Advanced Search

Learn About The Holocaust

Special Collections

My Saved Research

Login

Register

Help

Skip to main content

Metal grave marker of a Jewish woman who was killed in Djakovo labor camp

Object | Accession Number: 2012.319.1

Search this record's additional resources, such as finding aids, documents, or transcripts.

No results match this search term.
Check spelling and try again.

results are loading

0 results found for “keyward

    Overview

    Brief Narrative
    Metal grave marker inscribed with the name of Horic Haistro, age 70, originally from Sarajevo, that was placed in the Jewish cemetery of the former Djakovo labor camp in Dakovo in eastern Croatia after World War II (1939-1945.) In April 1941, Yugoslavia was dismembered by Nazi Germany and its allies. The fanatical, fascist Ustasa organization declared the creation of the Independent State of Croatia. The Ustasa established several concentration camps to separate and murder Jews, Serbs, Roma, and other ethnic and religious minorities, as well as political opponents. The Djakovo camp, on the grounds of a former flour mill, was used to incarcerate Jewish children and women, and a small number of Serbians, from December 1941 - June 1942. Nearly 4000 people were sent to the camp and nearly 600 died, chiefly of malnutrition and typhus. There were two major transports to the camp. In December 1941, a transport of 1830 Jewish children and women, and 50 Serbian girls, arrived in the camp. In February 1942, 1200 women were shipped from Stara Gradiska concentration camp to Djakovo. Beginning December 9, 1941, those who died were buried in a Jewish cemetery near the camp. Despite orders that the graves were to be unmarked, Stephan Kolb (1886-1945), the gravedigger at the Jewish cemetery from 1910-1945, secretly kept a list of where each victim was buried. After the war ended in May 1945, approximately 590 individual markers were placed on the graves identifying the name, town, and age of the victim. The Jewish Community of Sarajevo began a project in 2011 to replace the original grave markers which were deteriorating due to the weather, and donated the original markers to family members and museums.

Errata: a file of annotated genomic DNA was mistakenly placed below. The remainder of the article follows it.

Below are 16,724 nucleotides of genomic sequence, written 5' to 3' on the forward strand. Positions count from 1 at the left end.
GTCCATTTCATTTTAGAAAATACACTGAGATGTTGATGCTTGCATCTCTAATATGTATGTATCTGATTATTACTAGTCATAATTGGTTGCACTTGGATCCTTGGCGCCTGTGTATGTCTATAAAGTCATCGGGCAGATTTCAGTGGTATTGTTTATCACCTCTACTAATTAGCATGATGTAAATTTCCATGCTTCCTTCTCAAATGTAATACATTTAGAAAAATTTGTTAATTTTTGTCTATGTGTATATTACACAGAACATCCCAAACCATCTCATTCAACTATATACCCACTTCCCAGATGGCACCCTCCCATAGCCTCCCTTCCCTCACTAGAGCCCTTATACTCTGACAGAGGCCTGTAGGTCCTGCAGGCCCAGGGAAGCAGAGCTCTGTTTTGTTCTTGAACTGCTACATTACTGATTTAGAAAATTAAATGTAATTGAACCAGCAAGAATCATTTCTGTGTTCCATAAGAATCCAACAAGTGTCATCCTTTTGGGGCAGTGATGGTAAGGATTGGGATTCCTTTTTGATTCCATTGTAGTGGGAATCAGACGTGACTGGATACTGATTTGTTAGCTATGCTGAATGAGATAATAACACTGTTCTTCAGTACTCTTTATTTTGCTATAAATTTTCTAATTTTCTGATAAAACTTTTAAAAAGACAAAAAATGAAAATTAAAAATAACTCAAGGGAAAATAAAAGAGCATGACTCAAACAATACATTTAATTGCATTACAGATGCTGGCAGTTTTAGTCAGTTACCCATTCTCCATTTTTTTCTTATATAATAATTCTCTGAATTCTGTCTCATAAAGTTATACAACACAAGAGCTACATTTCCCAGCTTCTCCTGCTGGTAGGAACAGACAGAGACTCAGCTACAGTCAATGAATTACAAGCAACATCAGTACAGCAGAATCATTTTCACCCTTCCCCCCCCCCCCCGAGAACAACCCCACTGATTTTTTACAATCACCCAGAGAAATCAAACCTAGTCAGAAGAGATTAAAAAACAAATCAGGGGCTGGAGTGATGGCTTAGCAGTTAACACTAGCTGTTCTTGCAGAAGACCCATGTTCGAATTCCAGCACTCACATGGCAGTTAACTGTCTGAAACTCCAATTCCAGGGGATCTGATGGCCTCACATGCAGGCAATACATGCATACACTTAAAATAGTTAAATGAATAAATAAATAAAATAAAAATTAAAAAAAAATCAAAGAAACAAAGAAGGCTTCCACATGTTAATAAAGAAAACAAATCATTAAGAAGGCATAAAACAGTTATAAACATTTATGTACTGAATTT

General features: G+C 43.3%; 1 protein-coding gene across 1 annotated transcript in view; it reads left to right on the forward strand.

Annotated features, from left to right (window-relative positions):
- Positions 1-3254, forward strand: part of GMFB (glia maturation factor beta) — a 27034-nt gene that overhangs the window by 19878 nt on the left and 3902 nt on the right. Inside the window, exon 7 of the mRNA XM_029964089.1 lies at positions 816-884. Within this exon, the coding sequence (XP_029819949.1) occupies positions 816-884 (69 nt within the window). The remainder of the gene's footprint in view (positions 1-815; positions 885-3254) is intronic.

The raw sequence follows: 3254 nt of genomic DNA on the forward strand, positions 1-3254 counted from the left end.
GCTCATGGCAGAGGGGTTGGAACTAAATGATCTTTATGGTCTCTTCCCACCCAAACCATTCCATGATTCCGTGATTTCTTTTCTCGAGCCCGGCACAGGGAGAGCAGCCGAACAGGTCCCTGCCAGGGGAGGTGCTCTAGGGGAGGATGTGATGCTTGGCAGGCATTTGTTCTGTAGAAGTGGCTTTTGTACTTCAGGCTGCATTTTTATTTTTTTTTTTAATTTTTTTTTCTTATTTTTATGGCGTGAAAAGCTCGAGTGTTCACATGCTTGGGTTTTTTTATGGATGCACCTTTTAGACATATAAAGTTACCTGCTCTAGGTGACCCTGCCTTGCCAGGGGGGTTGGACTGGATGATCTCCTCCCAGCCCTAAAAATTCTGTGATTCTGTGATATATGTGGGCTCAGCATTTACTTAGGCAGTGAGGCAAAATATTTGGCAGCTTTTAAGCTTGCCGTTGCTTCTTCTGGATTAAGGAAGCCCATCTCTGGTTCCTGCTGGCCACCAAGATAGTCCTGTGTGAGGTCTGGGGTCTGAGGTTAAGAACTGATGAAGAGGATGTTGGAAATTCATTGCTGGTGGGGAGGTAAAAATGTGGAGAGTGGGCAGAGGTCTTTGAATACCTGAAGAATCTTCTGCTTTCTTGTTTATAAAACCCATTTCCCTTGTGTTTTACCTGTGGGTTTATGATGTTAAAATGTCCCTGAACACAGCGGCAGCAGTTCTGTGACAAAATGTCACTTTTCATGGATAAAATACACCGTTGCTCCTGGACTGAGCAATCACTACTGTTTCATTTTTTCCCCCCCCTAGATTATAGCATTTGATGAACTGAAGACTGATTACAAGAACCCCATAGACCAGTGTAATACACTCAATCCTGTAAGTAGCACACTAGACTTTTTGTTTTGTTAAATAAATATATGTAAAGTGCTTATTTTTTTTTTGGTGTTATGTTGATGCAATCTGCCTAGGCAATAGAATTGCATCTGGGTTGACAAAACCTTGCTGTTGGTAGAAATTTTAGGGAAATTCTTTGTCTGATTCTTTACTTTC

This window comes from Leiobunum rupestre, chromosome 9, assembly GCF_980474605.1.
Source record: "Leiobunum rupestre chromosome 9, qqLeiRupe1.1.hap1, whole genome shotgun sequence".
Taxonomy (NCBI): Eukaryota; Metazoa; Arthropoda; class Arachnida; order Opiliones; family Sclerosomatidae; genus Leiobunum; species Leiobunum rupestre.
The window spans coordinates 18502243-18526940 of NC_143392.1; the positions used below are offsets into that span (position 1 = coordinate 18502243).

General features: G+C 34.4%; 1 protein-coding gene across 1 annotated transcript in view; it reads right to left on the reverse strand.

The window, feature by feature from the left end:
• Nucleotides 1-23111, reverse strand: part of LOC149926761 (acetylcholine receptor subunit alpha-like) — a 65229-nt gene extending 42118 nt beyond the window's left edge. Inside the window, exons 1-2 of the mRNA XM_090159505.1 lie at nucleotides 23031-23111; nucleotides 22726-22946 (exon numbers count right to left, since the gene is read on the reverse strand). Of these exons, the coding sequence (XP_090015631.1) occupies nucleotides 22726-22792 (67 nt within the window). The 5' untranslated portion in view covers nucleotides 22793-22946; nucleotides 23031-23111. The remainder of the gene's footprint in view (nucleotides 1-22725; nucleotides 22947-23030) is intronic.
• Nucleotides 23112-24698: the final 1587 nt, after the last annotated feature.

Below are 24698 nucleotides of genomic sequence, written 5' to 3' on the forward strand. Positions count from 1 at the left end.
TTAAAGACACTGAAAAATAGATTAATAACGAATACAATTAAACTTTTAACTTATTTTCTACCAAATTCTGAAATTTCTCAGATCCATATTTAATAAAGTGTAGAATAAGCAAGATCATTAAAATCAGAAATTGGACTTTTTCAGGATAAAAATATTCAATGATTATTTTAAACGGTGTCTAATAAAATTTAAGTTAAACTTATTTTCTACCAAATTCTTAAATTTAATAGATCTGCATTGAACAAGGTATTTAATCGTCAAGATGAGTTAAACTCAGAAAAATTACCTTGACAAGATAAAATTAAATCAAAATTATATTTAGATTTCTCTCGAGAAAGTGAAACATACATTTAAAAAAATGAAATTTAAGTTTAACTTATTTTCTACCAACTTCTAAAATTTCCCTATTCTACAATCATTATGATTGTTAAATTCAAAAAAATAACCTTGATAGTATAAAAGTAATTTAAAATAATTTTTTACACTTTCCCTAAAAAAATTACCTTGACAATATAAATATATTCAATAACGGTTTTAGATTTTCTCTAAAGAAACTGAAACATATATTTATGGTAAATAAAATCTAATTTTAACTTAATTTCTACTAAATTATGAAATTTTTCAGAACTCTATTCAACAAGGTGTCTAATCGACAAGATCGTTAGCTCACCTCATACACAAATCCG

Date
    creation:  after 1945
    Geography
    use: Djakovo (Concentration camp), Jewish cemetery; Dakovo (Croatia)
    Credit Line
    United States Holocaust Memorial Museum Collection, Gift of the Jewish Community of Sarajevo
    Contributor
    Subject: Horic Haestro
    Biography
    Horic Haestro was born in 1872 in Sarajevo, Yugoslavia. In April 1941, Yugoslavia was dismembered by Nazi Germany and its allies. The fanatical, fascist Ustasa organization declared the creation of the Independent State of Croatia. The Ustasa established several concentration camps to separate and murder Jews, Serbs, Roma, other minorities, and political opponents. The Djakovo camp was used to incarcerate Jewish children and women, and a small number of Serbians, from December 1941 - June 1942. Horic was imprisoned in Djakovo after December 1941. She died there, age 70, before July 1942.

    Physical Details

    Language
    Croatian
    Classification
    Jewish Art and Symbolism
    Object Type
    Grave markers (aat)
    Physical Description
    Rectangular metal sheet, 8.375 x 12.625 inches, with a narrow horizontal shelf with a small vertical lip at the lower edge. The sign is riveted in the center to a long, narrow metal stake with a pointed tip that was inserted into the ground. The front of the sign has an inscription handwritten in white paint. The sign is heavily corroded with flaking.
    Dimensions
    overall: Height: 27.750 inches (70.485 cm) | Width: 12.625 inches (32.068 cm) | Depth: 1.375 inches (3.493 cm)
    Materials
    overall : metal, paint
    Inscription
    front, white paint : HAESTRO HORIC / SARAJEVO 70 nj.

    Rights & Restrictions

    Conditions on Access
    No restrictions on access
    Conditions on Use
    No restrictions on use

    Keywords & Subjects

    Administrative Notes

    Provenance
    The grave marker was donated to the United States Holocaust Memorial Museum in 2012 by the Jewish Community of Sarajevo.
    Record last modified:
    2023-05-30 10:22:29
    This page:
    https:​/​/collections.ushmm.org​/search​/catalog​/irn51084

    Download & Licensing

    In-Person Research

    Contact Us